Luxury goods aren’t classy

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Luxury goods aren’t classy


As the Lunar New Year approaches, department stores are rolling out expensive luxury gift sets, including a 2 million won ($1,880) set of 10 dried yellow corvinas. I thought it was a joke, but I confirmed that the online shopping site was actually selling the set. The most expensive gift set, the “Special Dried Yellow Corvinas from Beopseongpo Yeonggwang, Set #4,” was priced at 2.47 million won at Lotte Department Store. The description indicates that it was a limited, one-time sale for the “best exclusive delicacy prepared by the masters.”

How many people can afford to pay 200,000 won for a fish no matter how delicious and special it may be? It is not some luxury Chanel or Prada handbag that you can show off. The fish will be gone after you consume it. If I were served such expensive fish, I would get nervous and get sick. Not many people would pay their own money for the fish, so most of them would be used as gifts. But they are likely to be more of a bribe than a holiday gift.

The tendency of conspicuous consumption driven by vanity is called “the Veblen effect.” For some goods, the demand goes up as the price increases. American economist and sociologist Thorstein Veblen wrote in his 1899 book “The Theory of the Leisure Class” that the upper class senselessly engages in conspicuous consumption to show off their social status. While it is unclear if the demand for the expensive fish set can be explained with the Veblen effect, it is true that the conspicuous consumption of luxury goods is a common trend in Korean society.

A few years ago, The Wall Street Journal quoted a report by global consulting firm McKinsey and Company and called Korea most “luxury friendly.” According to the report, 46 percent of the Koreans responded that they spent more money on purchasing new luxury goods in the last year than before, far higher than Japan’s 6 percent, America’s 6 percent and the European Union’s 5 percent. The portion is even higher than China, where 44 percent of the respondents admitted that they spent more money on luxury goods. Some 22 percent of Korean respondents said that showing off luxury goods is in bad taste, while only 5 percent said they felt guilty about spending money on luxury brand items.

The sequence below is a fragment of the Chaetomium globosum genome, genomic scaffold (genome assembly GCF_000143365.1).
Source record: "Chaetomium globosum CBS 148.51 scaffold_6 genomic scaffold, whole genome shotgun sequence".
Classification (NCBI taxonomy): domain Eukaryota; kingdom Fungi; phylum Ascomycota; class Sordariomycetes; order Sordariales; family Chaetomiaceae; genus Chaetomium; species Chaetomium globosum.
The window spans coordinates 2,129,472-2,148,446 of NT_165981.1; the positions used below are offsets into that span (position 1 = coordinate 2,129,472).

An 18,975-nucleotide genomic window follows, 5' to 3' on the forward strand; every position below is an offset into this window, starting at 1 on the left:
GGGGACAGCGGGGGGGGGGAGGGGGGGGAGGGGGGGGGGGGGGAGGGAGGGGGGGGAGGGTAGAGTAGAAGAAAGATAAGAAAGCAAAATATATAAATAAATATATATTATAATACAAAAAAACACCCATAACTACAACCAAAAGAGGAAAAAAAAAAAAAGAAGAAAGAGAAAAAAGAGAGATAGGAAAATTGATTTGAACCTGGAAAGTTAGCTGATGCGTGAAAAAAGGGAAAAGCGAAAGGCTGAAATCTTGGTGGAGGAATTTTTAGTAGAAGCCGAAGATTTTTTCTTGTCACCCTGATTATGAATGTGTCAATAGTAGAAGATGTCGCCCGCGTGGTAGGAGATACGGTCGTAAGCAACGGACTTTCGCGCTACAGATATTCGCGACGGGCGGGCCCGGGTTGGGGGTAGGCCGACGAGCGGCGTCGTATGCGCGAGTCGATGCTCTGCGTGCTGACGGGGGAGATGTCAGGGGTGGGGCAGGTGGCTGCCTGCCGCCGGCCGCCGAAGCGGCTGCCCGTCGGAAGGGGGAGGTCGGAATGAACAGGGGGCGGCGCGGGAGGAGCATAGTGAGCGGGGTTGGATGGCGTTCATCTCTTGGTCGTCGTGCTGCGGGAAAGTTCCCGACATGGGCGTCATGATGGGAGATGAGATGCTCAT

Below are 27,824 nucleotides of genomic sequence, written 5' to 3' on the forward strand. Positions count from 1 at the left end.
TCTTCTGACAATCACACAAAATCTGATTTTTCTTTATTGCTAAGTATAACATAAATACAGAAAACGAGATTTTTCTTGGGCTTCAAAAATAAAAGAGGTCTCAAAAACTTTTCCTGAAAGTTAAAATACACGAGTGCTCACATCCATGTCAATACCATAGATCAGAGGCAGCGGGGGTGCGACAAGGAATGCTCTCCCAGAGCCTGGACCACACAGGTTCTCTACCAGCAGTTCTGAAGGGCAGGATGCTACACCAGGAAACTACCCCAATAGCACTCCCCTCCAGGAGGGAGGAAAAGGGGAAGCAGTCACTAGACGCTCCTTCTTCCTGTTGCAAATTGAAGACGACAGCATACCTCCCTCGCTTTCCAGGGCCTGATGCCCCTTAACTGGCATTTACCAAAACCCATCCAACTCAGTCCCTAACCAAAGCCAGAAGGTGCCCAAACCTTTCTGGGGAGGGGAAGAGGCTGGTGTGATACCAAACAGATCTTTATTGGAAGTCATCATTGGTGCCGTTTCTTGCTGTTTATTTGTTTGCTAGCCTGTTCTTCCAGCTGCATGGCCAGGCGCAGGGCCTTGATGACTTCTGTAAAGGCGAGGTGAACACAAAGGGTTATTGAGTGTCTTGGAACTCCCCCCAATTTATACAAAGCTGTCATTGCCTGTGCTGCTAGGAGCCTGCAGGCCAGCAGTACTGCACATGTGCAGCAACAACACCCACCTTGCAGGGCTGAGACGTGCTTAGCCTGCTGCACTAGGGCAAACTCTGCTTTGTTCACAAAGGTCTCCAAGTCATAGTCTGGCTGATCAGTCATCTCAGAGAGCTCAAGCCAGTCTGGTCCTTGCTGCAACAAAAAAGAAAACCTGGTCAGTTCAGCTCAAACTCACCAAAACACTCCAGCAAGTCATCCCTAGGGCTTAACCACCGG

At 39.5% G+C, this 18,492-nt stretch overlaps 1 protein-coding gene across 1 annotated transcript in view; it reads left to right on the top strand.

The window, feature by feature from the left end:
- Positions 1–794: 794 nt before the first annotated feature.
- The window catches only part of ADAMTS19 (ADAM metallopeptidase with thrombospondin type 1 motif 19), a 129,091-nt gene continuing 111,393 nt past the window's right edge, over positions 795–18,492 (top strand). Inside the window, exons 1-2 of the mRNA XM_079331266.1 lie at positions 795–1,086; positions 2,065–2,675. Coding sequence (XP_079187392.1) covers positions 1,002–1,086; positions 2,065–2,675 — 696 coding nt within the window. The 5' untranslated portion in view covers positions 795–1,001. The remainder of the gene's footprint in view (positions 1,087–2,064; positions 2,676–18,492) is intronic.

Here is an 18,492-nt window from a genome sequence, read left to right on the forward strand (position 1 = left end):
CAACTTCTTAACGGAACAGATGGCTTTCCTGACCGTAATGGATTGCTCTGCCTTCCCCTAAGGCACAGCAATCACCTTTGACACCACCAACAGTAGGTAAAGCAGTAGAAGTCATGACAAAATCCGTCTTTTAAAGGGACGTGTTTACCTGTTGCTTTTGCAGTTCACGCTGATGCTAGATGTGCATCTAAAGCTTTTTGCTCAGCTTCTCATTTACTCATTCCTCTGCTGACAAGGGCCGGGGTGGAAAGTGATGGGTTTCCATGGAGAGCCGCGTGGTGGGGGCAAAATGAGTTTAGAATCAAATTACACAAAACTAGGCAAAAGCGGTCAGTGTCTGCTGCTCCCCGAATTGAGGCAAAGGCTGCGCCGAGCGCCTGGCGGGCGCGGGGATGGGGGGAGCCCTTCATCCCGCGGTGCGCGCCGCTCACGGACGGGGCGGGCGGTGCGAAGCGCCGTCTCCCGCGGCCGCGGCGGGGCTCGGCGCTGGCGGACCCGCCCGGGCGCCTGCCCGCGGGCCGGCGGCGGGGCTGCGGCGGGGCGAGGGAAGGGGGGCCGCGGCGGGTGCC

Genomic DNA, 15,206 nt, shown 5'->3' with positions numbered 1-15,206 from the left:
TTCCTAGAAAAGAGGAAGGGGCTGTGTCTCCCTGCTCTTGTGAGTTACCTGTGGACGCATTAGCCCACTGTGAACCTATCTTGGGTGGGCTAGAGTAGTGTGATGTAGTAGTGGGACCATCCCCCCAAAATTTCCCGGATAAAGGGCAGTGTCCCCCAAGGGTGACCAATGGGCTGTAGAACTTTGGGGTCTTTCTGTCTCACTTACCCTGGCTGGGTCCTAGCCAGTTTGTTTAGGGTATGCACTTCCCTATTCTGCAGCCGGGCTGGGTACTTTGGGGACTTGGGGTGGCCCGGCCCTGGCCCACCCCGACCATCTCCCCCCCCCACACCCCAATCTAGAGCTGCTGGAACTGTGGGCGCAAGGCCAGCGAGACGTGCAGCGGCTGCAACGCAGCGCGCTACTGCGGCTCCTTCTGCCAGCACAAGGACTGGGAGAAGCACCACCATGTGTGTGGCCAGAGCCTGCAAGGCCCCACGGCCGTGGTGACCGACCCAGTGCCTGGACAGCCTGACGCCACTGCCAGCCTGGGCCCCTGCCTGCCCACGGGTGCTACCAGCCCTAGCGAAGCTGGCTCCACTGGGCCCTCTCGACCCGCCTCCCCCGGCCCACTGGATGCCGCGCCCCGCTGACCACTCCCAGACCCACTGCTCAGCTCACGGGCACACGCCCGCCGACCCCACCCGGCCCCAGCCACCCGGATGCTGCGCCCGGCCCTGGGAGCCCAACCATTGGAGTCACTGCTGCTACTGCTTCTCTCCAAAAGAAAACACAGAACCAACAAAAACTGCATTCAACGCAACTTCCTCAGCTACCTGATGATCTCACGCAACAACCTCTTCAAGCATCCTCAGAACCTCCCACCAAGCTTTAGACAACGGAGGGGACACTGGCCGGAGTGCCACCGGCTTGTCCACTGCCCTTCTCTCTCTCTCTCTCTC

No one should be blamed for paying his own money to purchase certain goods. The luxury buyers may believe that an expensive price tag comes with better quality. The psychology of finding exclusivity, a sense of belonging and self-satisfaction from luxury goods is also understandable. But it is regrettable that Korea has turned into a sitting duck for foreign luxury brands. After a series of price increases, some handbags cost as much as a small automobile these days. In Northern Europe, showing off luxury goods is considered senseless and indicates a lack of self-esteem. It is very rare to find people conspicuously dressed in luxury items. Owning luxury goods does not make the owner classy.

* The author is an editorial writer of the JoongAng Ilbo.

by Bae Myung-bok

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